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Epi-Pen for Asthma?

11 replies [Last post]
By Cam's Mom on Wed, 02-12-03, 18:14

I was watching the movie "Signs", and Mel Gibson's son on the movie has asthma, in the movie, he injected him with an epi-pen for an attack. I thought that was real interesting, and had never heard of an epi being prescribed for asthma.

After I thought about it, it does make sense, b/c it opens the airways. Has anyone else heard of this?

Lana [img]http://uumor.pair.com/nutalle2/peanutallergy/smile.gif[/img]

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By on Wed, 02-12-03, 18:48

Cam's Mom, yes, the Epi-pen is used for asthma, I think when it's really bad. I know I saw this on Third Watch, Doc and Carlos were having an argument basically about whether to administer the Epi-pen or not.

I just had a thread recently about Epi-pens causing wear and tear on the body and if you take a look at that, you will see, from the [url="http://www.maycoclinic.com"]www.maycoclinic.com[/url] description, that Epi-pens are used for asthma.

Also, I notice more and more when I'm watching TV shows, particularly things like E.R. that I hear them say "grab the Epi".

Best wishes! [img]http://uumor.pair.com/nutalle2/peanutallergy/smile.gif[/img]


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By kelly01 on Wed, 02-12-03, 20:58

Hi Lana:

My mom (now in her 70's) had asthma as a young woman. This was before several of the asthma medications that we know of today were used. Whenever she would have a bad asthma attack, she would go to the ER and get a shot of adrenaline (Epinephrine).

My understanding is that it is still used in severe cases today. My doctor sort of described Epinephrine as a "jump start" for the body, and that it is used in a variety of situations.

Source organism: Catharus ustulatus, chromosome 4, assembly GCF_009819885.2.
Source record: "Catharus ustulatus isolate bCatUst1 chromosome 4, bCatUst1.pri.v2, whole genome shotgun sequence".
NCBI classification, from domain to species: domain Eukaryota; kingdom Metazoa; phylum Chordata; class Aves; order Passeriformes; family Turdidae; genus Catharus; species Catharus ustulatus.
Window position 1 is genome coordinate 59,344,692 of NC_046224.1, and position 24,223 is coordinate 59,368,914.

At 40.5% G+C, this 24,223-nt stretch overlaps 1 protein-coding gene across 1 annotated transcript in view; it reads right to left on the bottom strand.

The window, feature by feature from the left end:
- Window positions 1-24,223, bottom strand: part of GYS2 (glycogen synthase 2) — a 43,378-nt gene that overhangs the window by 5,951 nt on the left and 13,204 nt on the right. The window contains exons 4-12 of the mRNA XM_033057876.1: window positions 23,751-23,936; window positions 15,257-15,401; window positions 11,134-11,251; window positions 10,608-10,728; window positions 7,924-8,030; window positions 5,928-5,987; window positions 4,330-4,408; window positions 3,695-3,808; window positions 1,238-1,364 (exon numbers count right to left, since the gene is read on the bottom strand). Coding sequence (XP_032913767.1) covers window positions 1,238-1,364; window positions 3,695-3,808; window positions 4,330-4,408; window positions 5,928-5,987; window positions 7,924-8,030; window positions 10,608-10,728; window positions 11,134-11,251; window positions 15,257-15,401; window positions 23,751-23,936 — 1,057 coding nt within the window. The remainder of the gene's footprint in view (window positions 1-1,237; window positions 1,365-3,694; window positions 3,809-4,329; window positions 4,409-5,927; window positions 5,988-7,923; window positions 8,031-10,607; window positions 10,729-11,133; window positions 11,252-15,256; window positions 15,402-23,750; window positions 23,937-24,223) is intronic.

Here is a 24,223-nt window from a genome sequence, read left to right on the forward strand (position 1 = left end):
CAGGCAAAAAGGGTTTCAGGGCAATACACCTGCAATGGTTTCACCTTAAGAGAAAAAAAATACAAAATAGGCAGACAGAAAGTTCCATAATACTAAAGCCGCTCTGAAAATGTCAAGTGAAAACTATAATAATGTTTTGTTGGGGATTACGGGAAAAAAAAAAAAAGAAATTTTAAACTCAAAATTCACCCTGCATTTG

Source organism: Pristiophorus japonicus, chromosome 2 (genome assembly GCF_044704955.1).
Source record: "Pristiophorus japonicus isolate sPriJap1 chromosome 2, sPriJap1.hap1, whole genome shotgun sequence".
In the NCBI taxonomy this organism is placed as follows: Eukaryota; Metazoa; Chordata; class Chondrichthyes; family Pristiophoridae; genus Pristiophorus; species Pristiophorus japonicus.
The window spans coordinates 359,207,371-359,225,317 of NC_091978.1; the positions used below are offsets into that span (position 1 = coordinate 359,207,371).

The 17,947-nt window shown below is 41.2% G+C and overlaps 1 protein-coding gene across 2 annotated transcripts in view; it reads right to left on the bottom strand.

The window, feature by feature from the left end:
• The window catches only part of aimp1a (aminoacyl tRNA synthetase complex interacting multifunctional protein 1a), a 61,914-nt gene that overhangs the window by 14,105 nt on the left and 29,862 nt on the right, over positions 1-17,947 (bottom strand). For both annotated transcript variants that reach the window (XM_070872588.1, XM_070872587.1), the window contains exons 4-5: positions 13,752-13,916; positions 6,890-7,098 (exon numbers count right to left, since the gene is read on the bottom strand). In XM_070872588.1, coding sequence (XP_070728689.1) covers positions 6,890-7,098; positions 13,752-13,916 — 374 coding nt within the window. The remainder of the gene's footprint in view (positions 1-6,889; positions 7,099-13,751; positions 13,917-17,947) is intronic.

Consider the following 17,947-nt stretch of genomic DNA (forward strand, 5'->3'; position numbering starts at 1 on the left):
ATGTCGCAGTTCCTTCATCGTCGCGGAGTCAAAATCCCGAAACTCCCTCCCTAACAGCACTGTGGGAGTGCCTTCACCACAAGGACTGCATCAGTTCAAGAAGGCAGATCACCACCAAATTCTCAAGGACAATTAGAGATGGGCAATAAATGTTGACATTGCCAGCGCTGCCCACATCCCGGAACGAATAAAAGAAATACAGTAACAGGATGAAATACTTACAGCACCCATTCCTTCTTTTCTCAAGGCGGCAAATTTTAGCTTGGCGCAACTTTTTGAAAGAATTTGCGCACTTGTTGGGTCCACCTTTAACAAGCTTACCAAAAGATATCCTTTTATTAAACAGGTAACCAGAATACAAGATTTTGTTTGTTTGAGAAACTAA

Take care,


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By ChasenRemisMom on Tue, 11-08-11, 17:17

I am an asthmatic and twice in high school I was given an epi shot. Once in an urgent care facility. I remeber my albuterol not working and seeing my mom at the end of the bed. I thought I was never going to see her again. I passed out and vaguely remeber hearing the Dr. yelling give her the epi. I can to a few seconds later, it saved my life.

When I was a senior in high school I played water polo & was playing in the regional championship game....the pool we were playing in was not ventilated well. I was pulled from the pool and a paramedic gave me an epi shot. I am convinced I would not be here if it weren't for the epi pen!

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By California Mom on Wed, 02-12-03, 21:23

My daughter's kindergaren teacher needed to use the epi-pen twice for asthma during the year my dd was in her class. Ironically she was really not a good teacher for dd, and did some really crummy exclusionary things to Leah while she was in her class. Miriam

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By Ginger on Thu, 02-13-03, 14:48

Hi there!
My DS and I both have asthma. Yes, I have been given epi in the ER several times. I have stated in our EHP(Emergency health plan) for my son, that the epi pen is for both an anaphylactic reaction & a severe asthma attack. The only time epi would be given for asthma is when all others means of treatment for asthma does not help. Hope this helps.....

Take care,

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By Cam's Mom on Thu, 02-13-03, 17:09